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Townsville Rats of Tobruk
The first general meeting of the Rats of Tobruk Association, Townsville sub-branch, was held at the R.S.S.A.I.L.A. club rooms. A good roll-up of "local rodents" attended. Major Jock Geddes occupied the chair in the absence of the president, Mr. L. H. Halvorson, who is enjoying a well-earned holiday.
The Tobruk Memorial Baths was a subject of keen interest at the gathering, and the favourable, progress being made was noted. Pleasure was expressed at the fine edifice that will commemorate the memory of Australians who died for the Empire, and the cause of all freedom-loving people in World War II. The Tobruk Baths, the city's fitting memorial, situated alongside the Anzac Memorial of World War I, is a very significant symbol, for history has revealed and forever sealed that the Tobruk siege was the Anzac of World War II.
The fact that so far no indication of the name Tobruk Memorial Baths has appeared yet on the building caused concern to some. The meeting was assured that the baths would be inscribed appropriately in nicely embellished terra cotta tiling. The meeting expressed a desire to erect a suitably inscribed commemoration stone from the Local Rats' Association to be affixed on the baths as from those who fell, and in keeping with the Association's motto, namely "We Will Remember Them." It was moved that the City Council be approached for permission for this.
Padre Hohenhouse told the meeting of incidents at the erection of the first commemoration monument which he dedicated, at the express wish of the fortress commander, General Moreshead, at the conclusion of the siege.
Tobruk Memorial Baths were commenced in 1941 and completed in 1950. An initiative of the Townsville City Council, the baths were intended initially simply as a civic amenity, to replace older city baths. In December 1941, however, the Council decided to name the baths in honour of the Australian servicemen who had taken part in the Siege of Tobruk [Tubruq].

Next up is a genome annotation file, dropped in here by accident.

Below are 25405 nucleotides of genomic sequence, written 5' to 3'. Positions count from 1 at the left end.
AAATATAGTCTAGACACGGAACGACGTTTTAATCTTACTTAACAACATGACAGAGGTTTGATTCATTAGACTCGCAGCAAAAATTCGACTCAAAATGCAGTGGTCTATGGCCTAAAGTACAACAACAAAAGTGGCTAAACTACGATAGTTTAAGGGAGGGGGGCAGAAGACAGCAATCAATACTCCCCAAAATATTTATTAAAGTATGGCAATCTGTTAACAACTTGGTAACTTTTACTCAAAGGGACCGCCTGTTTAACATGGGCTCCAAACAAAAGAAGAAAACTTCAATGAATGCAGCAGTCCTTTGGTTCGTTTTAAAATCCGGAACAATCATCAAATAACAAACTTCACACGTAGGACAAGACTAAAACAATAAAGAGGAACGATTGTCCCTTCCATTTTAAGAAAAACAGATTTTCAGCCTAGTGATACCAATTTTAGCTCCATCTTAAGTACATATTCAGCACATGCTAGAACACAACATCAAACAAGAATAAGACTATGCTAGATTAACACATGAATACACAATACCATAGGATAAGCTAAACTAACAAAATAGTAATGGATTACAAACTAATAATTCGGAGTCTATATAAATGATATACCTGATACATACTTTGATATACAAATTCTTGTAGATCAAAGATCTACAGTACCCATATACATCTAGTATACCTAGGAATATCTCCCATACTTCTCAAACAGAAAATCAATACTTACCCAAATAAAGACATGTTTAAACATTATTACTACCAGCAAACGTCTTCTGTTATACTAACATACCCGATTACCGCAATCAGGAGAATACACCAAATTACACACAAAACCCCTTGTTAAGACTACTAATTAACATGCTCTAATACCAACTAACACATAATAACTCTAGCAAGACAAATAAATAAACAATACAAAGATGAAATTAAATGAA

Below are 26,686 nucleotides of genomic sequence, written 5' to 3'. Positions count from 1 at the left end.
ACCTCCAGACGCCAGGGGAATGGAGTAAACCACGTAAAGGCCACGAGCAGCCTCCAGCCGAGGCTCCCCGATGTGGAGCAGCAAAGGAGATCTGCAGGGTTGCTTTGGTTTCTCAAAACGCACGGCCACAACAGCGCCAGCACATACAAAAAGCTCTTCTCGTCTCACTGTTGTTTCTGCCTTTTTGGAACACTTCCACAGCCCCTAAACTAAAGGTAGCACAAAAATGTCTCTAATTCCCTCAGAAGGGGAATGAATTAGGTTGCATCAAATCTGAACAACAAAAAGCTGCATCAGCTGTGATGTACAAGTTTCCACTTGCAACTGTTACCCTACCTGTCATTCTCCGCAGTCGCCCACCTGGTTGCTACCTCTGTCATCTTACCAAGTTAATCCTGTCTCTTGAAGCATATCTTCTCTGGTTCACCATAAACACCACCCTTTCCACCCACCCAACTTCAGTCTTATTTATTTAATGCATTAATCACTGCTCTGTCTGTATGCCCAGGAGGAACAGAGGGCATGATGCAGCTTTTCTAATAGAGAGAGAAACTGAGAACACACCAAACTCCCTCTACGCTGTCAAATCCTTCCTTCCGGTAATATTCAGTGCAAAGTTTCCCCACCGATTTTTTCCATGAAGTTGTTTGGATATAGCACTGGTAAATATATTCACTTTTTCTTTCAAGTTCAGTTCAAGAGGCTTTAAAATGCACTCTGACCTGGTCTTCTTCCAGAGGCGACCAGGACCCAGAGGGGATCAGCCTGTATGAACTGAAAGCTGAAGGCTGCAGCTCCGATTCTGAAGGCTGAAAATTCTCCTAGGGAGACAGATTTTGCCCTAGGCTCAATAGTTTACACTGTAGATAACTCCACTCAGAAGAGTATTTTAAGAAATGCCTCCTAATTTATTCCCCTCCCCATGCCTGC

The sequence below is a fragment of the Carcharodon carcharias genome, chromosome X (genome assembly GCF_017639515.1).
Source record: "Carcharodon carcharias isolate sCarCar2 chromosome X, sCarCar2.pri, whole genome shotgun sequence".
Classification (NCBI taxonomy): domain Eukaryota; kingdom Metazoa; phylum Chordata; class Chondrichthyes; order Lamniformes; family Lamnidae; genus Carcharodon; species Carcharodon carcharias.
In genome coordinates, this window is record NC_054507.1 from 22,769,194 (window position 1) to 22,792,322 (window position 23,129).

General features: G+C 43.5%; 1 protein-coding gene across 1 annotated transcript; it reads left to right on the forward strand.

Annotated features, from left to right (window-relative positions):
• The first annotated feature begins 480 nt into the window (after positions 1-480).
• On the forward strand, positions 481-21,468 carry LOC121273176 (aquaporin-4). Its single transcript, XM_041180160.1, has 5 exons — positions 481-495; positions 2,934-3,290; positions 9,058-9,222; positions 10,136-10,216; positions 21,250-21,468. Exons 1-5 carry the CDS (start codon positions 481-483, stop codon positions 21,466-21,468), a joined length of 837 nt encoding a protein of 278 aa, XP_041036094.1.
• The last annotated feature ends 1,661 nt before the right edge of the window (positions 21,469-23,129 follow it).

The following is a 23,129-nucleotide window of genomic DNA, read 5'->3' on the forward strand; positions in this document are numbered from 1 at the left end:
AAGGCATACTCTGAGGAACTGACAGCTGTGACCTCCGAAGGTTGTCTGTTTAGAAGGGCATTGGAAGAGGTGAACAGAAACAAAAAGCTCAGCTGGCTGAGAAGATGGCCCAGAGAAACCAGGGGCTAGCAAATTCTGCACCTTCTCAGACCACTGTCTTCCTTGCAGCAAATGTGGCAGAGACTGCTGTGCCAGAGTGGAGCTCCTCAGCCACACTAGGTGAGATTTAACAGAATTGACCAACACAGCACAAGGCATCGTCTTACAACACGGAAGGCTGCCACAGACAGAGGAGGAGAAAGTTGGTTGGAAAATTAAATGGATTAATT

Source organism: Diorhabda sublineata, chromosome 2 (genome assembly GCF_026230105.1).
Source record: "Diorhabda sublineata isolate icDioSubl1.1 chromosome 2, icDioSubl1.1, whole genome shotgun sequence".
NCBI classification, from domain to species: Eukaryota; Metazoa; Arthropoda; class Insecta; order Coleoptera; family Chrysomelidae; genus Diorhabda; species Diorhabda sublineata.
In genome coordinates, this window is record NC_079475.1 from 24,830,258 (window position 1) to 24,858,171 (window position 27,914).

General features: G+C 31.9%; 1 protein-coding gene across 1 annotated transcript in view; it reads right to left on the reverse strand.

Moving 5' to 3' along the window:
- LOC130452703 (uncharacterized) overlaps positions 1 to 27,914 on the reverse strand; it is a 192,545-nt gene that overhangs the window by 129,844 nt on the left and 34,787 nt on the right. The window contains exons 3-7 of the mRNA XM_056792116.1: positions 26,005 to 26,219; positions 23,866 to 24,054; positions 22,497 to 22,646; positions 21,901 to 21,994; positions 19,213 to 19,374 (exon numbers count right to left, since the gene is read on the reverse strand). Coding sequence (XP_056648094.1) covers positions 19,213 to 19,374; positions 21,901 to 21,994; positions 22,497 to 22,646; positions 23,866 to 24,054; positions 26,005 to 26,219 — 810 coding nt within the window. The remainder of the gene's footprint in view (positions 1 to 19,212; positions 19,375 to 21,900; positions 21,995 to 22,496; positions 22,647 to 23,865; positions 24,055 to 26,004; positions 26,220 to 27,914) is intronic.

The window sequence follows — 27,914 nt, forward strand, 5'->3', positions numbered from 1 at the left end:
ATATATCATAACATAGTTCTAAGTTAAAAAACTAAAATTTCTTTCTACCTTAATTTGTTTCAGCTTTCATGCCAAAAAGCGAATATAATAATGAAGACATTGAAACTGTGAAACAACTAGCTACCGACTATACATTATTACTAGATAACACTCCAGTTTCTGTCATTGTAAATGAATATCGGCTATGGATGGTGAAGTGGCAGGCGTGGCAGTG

Tobruk Memorial Baths were erected on a site associated with sea bathing since at least the 1870s. The first European settlement at Townsville was concentrated in the area of Flinders Street East and The Strand, and The Strand and Cleveland Bay foreshore developed as one of the earliest recreation venues in Townsville. As early as 1866, Townsville's more affluent residents were constructing homes along the beachfront, and by 1872, three hotels had been erected opposite the present Anzac Memorial Park. The Strand was unformed at this time, being little more than a track along the foreshore, and there were no shade trees, but the beach was popular with bathers (mainly male) from at least the late 1870s.
Work on the baths commenced in late 1941, as a City Council initiative to provide Townsville with an Olympic standard pool. At the time there was considerable public opposition to the use of Council finance for such an amenity during a war, and a petition was raised to the State Government to have the project stopped. Cabinet found that the Townsville City Council had complied with the necessary formalities in relation to war-time building restrictions, the petition was rejected, and work went ahead until headquarters for the allied offensive in the Pacific War shifted to Townsville in the first half of 1942.
In December 1941, at the height of the controversy, the Townsville City Council decided to name the baths as a memorial to the Australians who had fought and died during the Seige of Tobruk [Tubruq], in the Libyan desert campaign against Germany's 'invincible' General Rommel. In one of the most famous sieges in Australian military history, Australia's Ninth Division joined British forces in holding Tobruk against the German advance for 8 months. The Australian infantry, raiding and patrolling by day and night, dominated the no-man's land surrounding the Tobruk perimeter and took many prisoners.
After the war, work on the baths re-commenced, but was hampered by labour and materials shortages. Tobruk Memorial Baths finally opened to the public on 14 October 1950, and were opened officially on 26 November 1951 by Major-General WJ Windeyer, who was a senior officer at Tobruk. At the time, it was the only public memorial in Australia dedicated specifically to those who had participated in the Tobruk campaign. Inside the main entrance, the Townsville Sub-Branch of the Rats of Tobruk Association erected a marble plaque with the inscription:
This memorial stone is dedicated to the sacred memory of fallen comrades who served with the Navy, Army, and Air Force during the memorial siege of Tobruk, Western Desert, Great War II, from April 9, 1941 to December 13, 1941. We shall remember them.
Courtesy of the Queensland Heritage Register.